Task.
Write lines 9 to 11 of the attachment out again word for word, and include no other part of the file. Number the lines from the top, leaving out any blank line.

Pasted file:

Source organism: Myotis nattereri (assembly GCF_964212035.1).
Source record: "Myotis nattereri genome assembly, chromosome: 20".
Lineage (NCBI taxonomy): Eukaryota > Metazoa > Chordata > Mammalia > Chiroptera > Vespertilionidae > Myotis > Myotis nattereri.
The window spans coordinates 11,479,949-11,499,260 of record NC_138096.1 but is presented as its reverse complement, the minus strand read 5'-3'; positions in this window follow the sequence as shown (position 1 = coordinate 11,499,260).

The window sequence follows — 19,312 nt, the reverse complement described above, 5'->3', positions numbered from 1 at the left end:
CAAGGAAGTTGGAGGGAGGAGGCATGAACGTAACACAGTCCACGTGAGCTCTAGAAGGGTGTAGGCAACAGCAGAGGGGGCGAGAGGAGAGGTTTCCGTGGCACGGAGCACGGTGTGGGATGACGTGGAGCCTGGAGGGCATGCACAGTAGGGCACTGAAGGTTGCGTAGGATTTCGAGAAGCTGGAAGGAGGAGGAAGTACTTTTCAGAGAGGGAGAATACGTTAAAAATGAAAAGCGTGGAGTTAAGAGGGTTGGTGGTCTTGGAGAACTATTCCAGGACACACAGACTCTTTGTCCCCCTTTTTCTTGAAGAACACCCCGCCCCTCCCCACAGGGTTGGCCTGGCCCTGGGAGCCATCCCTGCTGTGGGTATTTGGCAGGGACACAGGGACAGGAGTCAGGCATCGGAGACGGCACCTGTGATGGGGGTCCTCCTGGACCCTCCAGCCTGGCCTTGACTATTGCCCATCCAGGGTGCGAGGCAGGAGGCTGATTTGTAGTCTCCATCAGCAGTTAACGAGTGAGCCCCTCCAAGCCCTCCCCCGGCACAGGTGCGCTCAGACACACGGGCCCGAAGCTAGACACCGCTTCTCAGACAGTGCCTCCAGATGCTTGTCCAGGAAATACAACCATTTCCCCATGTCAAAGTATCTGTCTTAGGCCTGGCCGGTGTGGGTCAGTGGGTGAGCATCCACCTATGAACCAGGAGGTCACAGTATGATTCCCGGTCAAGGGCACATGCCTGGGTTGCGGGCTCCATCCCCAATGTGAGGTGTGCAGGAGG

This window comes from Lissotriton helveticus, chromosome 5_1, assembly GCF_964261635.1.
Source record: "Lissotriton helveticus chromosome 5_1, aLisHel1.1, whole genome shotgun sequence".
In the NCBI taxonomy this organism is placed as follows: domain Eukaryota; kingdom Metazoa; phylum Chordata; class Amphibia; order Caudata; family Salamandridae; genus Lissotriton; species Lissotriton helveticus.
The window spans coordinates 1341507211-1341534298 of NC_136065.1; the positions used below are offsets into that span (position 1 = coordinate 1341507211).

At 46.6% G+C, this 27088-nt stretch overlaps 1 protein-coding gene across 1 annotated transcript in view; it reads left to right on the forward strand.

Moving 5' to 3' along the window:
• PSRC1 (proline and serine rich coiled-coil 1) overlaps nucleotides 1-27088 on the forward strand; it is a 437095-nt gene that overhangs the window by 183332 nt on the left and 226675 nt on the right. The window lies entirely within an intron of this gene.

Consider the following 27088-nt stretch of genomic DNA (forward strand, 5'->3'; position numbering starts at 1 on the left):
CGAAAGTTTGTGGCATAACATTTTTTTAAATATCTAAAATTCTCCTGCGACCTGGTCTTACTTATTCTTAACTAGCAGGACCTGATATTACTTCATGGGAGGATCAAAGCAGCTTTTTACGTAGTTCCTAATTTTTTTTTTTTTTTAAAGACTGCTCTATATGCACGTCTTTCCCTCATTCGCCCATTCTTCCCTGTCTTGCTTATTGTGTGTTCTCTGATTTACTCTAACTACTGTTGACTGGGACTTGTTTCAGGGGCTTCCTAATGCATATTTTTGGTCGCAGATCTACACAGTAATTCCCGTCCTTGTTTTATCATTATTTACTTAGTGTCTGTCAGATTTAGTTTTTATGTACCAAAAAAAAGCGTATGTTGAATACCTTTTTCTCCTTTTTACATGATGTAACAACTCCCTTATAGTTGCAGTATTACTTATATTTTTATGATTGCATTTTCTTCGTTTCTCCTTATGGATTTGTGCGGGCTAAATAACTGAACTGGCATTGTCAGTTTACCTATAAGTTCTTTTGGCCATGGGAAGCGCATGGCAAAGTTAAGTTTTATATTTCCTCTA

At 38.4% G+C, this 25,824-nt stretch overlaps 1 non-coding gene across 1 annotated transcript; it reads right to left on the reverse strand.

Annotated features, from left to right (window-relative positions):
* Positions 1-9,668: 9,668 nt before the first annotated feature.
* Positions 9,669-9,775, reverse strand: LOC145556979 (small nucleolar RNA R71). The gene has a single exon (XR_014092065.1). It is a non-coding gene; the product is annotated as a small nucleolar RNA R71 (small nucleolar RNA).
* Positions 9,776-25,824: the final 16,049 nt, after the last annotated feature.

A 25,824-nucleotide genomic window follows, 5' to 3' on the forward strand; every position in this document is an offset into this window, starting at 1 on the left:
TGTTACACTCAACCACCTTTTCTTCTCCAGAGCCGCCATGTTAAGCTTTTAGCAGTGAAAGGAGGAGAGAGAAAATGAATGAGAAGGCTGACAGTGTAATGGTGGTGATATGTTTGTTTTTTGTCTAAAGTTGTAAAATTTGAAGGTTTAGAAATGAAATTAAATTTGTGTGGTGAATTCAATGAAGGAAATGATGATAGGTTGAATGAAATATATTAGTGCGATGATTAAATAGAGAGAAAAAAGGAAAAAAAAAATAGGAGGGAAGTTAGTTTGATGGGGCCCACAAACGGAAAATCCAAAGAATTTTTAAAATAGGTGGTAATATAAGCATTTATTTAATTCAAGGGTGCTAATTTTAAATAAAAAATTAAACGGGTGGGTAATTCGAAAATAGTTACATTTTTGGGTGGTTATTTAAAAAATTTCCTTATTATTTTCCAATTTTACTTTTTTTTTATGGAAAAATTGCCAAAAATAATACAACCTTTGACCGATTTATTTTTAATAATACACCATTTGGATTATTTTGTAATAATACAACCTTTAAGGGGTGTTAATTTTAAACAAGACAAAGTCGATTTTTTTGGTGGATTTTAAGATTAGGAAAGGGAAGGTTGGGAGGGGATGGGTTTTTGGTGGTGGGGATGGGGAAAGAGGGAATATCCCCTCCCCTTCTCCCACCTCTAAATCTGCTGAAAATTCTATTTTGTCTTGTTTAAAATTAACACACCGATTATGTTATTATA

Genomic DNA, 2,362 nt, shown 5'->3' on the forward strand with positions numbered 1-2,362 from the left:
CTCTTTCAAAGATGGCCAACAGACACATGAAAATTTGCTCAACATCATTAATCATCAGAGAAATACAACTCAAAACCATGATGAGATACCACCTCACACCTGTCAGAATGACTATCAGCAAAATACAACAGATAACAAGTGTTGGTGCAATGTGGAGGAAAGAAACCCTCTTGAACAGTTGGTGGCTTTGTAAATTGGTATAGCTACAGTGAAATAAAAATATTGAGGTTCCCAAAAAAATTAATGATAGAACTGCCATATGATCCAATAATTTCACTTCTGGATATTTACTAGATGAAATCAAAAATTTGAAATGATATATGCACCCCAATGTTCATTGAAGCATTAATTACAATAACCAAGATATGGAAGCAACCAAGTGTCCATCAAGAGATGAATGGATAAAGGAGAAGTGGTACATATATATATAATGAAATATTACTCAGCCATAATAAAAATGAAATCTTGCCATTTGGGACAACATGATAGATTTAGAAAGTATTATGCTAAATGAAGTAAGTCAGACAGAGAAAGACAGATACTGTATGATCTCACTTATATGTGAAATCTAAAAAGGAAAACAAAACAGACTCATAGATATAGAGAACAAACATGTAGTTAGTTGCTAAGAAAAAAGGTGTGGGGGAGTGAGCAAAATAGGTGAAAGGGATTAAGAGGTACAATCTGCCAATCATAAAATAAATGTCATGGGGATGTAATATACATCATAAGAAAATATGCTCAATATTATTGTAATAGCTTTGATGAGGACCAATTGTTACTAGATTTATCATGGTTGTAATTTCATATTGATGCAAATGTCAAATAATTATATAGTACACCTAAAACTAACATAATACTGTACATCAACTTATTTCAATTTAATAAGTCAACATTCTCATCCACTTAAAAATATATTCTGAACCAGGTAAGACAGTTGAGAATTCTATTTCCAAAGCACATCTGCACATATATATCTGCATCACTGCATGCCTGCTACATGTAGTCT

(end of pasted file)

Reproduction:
In the NCBI taxonomy this organism is placed as follows: domain Eukaryota; kingdom Metazoa; phylum Chordata; class Amphibia; order Caudata; family Salamandridae; genus Lissotriton; species Lissotriton helveticus.
The window spans coordinates 1341507211-1341534298 of NC_136065.1; the positions used below are offsets into that span (position 1 = coordinate 1341507211).

At 46.6% G+C, this 27088-nt stretch overlaps 1 protein-coding gene across 1 annotated transcript in view; it reads left to right on the forward strand.